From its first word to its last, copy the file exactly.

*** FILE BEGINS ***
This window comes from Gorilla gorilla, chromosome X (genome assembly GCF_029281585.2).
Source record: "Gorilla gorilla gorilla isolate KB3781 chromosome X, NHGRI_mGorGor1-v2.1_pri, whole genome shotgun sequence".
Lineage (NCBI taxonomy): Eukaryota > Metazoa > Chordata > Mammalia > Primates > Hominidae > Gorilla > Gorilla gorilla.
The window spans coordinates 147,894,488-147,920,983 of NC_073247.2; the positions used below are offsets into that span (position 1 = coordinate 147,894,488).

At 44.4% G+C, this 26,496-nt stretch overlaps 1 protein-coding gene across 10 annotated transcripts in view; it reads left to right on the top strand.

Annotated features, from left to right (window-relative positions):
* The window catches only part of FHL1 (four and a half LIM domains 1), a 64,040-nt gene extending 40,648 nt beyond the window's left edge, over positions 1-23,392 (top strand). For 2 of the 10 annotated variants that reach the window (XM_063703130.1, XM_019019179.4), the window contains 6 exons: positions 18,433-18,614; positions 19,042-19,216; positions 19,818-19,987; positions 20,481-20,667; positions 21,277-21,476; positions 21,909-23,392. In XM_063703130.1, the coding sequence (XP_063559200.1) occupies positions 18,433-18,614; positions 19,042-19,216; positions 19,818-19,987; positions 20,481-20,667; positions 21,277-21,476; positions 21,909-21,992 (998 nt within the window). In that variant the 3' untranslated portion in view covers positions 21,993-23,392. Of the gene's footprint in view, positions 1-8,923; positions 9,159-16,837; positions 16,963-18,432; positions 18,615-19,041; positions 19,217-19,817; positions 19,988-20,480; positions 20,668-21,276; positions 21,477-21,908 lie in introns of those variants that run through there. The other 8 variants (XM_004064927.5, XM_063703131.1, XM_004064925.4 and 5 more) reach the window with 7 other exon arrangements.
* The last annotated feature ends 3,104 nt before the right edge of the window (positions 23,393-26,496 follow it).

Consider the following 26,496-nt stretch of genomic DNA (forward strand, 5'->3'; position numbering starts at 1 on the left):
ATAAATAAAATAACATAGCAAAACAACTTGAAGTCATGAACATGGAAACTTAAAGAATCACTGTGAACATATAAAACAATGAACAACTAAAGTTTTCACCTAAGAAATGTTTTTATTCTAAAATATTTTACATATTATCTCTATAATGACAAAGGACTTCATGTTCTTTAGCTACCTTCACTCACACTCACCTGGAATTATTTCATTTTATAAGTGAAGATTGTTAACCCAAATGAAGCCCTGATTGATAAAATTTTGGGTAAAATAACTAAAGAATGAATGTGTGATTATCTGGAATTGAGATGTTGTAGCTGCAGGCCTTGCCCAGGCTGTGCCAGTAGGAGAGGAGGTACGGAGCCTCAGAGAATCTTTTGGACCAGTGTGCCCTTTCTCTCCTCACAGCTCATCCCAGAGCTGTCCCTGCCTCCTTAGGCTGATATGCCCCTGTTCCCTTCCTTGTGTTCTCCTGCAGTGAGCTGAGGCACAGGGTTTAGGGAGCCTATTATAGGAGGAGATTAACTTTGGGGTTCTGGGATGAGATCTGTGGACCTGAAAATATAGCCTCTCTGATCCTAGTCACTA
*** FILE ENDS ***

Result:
This window comes from Gorilla gorilla, chromosome X (genome assembly GCF_029281585.2).
Source record: "Gorilla gorilla gorilla isolate KB3781 chromosome X, NHGRI_mGorGor1-v2.1_pri, whole genome shotgun sequence".
Lineage (NCBI taxonomy): Eukaryota > Metazoa > Chordata > Mammalia > Primates > Hominidae > Gorilla > Gorilla gorilla.
The window spans coordinates 147,894,488-147,920,983 of NC_073247.2; the positions used below are offsets into that span (position 1 = coordinate 147,894,488).

At 44.4% G+C, this 26,496-nt stretch overlaps 1 protein-coding gene across 10 annotated transcripts in view; it reads left to right on the top strand.

Annotated features, from left to right (window-relative positions):
* The window catches only part of FHL1 (four and a half LIM domains 1), a 64,040-nt gene extending 40,648 nt beyond the window's left edge, over positions 1-23,392 (top strand). For 2 of the 10 annotated variants that reach the window (XM_063703130.1, XM_019019179.4), the window contains 6 exons: positions 18,433-18,614; positions 19,042-19,216; positions 19,818-19,987; positions 20,481-20,667; positions 21,277-21,476; positions 21,909-23,392. In XM_063703130.1, the coding sequence (XP_063559200.1) occupies positions 18,433-18,614; positions 19,042-19,216; positions 19,818-19,987; positions 20,481-20,667; positions 21,277-21,476; positions 21,909-21,992 (998 nt within the window). In that variant the 3' untranslated portion in view covers positions 21,993-23,392. Of the gene's footprint in view, positions 1-8,923; positions 9,159-16,837; positions 16,963-18,432; positions 18,615-19,041; positions 19,217-19,817; positions 19,988-20,480; positions 20,668-21,276; positions 21,477-21,908 lie in introns of those variants that run through there. The other 8 variants (XM_004064927.5, XM_063703131.1, XM_004064925.4 and 5 more) reach the window with 7 other exon arrangements.
* The last annotated feature ends 3,104 nt before the right edge of the window (positions 23,393-26,496 follow it).

Consider the following 26,496-nt stretch of genomic DNA (forward strand, 5'->3'; position numbering starts at 1 on the left):
ATAAATAAAATAACATAGCAAAACAACTTGAAGTCATGAACATGGAAACTTAAAGAATCACTGTGAACATATAAAACAATGAACAACTAAAGTTTTCACCTAAGAAATGTTTTTATTCTAAAATATTTTACATATTATCTCTATAATGACAAAGGACTTCATGTTCTTTAGCTACCTTCACTCACACTCACCTGGAATTATTTCATTTTATAAGTGAAGATTGTTAACCCAAATGAAGCCCTGATTGATAAAATTTTGGGTAAAATAACTAAAGAATGAATGTGTGATTATCTGGAATTGAGATGTTGTAGCTGCAGGCCTTGCCCAGGCTGTGCCAGTAGGAGAGGAGGTACGGAGCCTCAGAGAATCTTTTGGACCAGTGTGCCCTTTCTCTCCTCACAGCTCATCCCAGAGCTGTCCCTGCCTCCTTAGGCTGATATGCCCCTGTTCCCTTCCTTGTGTTCTCCTGCAGTGAGCTGAGGCACAGGGTTTAGGGAGCCTATTATAGGAGGAGATTAACTTTGGGGTTCTGGGATGAGATCTGTGGACCTGAAAATATAGCCTCTCTGATCCTAGTCACTA